Marshall Atkinson: 

Well, what's next for you guys? Do you have any causes that you're going to be printing for?


Rick Roth: 

I think I mentioned we already, um, are starting Farm Aid. Both designs and what garments, because we are very particular further ahead, we plan the better it is for some of the suppliers. And for us, we've been working on Amnesty International's 60th anniversary.

We made some special merchandise for that. And then, you know, some things wouldn't be identified exactly as a cause, but. No, there's an altruistic element of it. It doesn't have to be a nonprofit or a 5013C you know, tax-type thing. 

So one of my most recent projects, I volunteer at a radio station, a community radio station, Cambridge, and I was doing a special show on the sixties group called Moby Grape.

And they're kind of the poster children of “We get screwed by the music industry.” 

They signed a terrible contract. And they couldn't even play under their own names. At one point, there were three bands that weren't even them playing around the country that the manager sent out and they couldn't play under their own name.

And a couple of them are not wealthy. And you know, they're really nice guys. And I saw it was just bootleg shirts. So I made a store for them and it's been very rewarding. They're really happy about it. They're really happy that it's quality merchandise, that like 2000 person Facebook group has been very, you know, received it really well.

And I feel like that's going to help, you know, some people that really deserve it. They brought a lot of joy to a lot of people with their music. And I think, you know, they're all in their late seventies and you know, if I can. Help cut them a little better break right now. That makes me pretty happy. I've been working on that and I've been putting a lot of energy into it.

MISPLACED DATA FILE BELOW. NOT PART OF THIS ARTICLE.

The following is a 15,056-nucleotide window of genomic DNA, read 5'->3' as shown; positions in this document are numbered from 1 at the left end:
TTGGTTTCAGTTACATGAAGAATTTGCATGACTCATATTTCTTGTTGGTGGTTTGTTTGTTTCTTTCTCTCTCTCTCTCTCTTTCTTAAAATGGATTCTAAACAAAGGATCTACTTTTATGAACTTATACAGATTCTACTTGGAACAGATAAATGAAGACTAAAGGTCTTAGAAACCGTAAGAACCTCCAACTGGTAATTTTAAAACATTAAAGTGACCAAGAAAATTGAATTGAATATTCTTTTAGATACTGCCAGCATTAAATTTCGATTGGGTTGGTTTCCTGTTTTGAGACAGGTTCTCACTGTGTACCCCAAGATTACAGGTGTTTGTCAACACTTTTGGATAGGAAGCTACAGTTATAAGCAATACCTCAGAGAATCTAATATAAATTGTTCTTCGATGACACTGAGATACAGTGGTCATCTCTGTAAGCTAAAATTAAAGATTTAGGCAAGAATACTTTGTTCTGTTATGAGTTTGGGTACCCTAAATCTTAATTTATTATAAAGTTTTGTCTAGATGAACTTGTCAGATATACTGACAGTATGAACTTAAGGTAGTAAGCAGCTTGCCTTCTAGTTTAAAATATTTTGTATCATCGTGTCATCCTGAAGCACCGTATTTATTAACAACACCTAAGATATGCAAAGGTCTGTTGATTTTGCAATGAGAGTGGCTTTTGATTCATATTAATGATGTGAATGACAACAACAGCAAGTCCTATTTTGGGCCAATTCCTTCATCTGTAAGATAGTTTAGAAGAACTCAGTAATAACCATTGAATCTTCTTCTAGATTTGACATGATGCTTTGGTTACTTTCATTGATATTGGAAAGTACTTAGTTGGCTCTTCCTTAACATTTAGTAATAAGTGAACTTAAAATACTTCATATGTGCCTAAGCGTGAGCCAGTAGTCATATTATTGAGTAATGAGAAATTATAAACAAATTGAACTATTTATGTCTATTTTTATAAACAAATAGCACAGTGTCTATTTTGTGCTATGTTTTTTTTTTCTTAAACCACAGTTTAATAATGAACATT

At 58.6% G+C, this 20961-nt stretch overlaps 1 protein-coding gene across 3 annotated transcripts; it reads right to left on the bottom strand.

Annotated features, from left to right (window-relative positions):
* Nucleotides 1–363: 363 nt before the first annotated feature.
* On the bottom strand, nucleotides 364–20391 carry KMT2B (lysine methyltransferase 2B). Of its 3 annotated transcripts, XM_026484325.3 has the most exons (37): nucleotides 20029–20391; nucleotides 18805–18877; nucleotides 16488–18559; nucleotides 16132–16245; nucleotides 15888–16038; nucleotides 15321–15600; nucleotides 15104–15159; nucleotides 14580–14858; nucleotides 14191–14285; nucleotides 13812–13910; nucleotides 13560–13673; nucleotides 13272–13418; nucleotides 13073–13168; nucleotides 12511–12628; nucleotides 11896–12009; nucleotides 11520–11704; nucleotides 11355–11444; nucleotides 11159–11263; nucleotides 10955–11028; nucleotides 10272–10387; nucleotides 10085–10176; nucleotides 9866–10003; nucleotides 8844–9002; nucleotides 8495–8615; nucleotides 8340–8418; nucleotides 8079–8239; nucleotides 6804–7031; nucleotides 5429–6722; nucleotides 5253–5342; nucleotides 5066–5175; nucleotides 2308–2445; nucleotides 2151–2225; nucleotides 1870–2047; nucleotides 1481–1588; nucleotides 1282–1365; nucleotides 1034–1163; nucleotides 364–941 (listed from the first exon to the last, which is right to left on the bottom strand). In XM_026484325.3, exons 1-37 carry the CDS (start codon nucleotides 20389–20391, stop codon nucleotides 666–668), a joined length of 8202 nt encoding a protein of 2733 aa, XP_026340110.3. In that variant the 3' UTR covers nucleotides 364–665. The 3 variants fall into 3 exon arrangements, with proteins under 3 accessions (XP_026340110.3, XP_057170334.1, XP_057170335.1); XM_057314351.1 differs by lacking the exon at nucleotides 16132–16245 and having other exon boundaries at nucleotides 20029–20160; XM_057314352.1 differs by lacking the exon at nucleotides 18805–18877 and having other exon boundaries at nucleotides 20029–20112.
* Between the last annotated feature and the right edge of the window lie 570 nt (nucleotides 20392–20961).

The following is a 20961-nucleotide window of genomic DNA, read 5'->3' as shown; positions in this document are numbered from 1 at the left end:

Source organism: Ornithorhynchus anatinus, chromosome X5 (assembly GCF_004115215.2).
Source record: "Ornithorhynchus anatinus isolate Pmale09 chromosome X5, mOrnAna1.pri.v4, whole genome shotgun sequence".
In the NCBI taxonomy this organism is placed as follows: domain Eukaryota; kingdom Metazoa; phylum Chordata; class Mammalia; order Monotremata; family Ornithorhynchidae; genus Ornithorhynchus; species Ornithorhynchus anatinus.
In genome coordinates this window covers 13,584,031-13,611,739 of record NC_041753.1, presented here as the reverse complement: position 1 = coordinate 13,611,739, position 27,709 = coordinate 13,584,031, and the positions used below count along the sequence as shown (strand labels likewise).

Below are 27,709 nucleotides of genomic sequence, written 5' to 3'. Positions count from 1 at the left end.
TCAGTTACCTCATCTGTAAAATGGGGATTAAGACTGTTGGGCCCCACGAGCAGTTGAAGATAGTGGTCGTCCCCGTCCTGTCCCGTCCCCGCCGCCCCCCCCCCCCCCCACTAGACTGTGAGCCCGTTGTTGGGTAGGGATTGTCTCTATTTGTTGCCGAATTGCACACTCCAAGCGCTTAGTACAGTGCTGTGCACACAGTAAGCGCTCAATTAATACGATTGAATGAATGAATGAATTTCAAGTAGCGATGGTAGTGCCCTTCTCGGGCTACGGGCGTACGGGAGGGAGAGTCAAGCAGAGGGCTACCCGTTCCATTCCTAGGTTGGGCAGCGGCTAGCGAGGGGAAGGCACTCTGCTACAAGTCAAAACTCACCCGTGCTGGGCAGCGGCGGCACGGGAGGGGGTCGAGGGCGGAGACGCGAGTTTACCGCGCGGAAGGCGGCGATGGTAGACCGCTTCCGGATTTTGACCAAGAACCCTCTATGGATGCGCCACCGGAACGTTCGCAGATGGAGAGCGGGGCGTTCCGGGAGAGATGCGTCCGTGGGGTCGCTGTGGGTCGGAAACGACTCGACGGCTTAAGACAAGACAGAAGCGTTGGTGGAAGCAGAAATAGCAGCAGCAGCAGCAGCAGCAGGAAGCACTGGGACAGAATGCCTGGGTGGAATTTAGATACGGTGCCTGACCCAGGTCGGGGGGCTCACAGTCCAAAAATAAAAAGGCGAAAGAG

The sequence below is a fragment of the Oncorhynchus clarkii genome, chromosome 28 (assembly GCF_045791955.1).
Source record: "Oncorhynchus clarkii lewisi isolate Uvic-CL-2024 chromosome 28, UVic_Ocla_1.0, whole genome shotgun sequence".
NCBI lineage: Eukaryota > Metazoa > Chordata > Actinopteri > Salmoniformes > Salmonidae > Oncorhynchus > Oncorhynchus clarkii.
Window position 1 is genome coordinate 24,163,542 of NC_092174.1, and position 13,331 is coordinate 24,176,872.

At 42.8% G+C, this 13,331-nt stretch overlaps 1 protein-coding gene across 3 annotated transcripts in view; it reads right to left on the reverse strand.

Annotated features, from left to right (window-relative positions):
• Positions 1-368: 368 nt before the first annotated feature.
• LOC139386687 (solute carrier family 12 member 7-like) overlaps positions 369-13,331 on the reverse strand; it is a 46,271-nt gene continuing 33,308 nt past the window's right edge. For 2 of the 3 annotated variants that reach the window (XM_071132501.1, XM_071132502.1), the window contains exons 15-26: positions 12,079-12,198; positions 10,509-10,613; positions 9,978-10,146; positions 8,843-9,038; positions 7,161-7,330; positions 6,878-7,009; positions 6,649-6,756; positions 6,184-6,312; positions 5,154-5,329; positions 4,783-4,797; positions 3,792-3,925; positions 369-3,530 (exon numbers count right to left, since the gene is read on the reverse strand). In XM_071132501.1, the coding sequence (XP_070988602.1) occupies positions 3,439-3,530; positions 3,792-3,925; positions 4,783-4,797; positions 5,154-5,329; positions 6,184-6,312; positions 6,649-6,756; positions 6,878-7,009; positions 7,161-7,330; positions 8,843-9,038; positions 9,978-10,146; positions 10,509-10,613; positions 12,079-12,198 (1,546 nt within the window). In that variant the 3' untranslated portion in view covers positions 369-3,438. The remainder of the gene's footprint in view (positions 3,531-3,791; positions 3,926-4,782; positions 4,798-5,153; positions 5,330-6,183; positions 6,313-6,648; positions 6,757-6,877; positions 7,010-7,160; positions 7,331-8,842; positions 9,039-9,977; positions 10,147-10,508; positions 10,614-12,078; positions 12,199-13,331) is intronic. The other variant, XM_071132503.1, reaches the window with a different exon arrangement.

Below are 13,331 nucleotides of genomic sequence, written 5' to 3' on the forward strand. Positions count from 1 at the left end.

Marshall Atkinson: 

That’s great. I love that. I love that. That's the best way to wrap up the podcast. So thank you so much, Rick, for your time today, sharing your story of success with this. So if someone wants to learn more about what you do or how maybe you can help them, what’s the best way to contact you?


Rick Roth: 

[email protected]

[email protected] 

If you remember where I'm from, Rick prion nations will remember my name. So it's Rick. Okay. At mirror image.com [email protected] Either one will get to me. You go get a Google around you to find me. I don't, I don't mind.


Marshall Atkinson: 

Right. Well, that's great. Rick, thank you so much for hanging out with us today. Appreciate you.


Rick Roth:

Thanks, Marshall. Thanks a lot. I really appreciated being able to share something that's been positive in my life with your listeners, and I appreciate your thoughtful questions. Thank you.


Marshall Atkinson: 

Well, that's our show today.

Thanks for listening and don't forget to subscribe so you can stay up to date on the latest Success Stories episodes. Have any suggestions for future guests for topics? Send them my way at [email protected] and see you next time.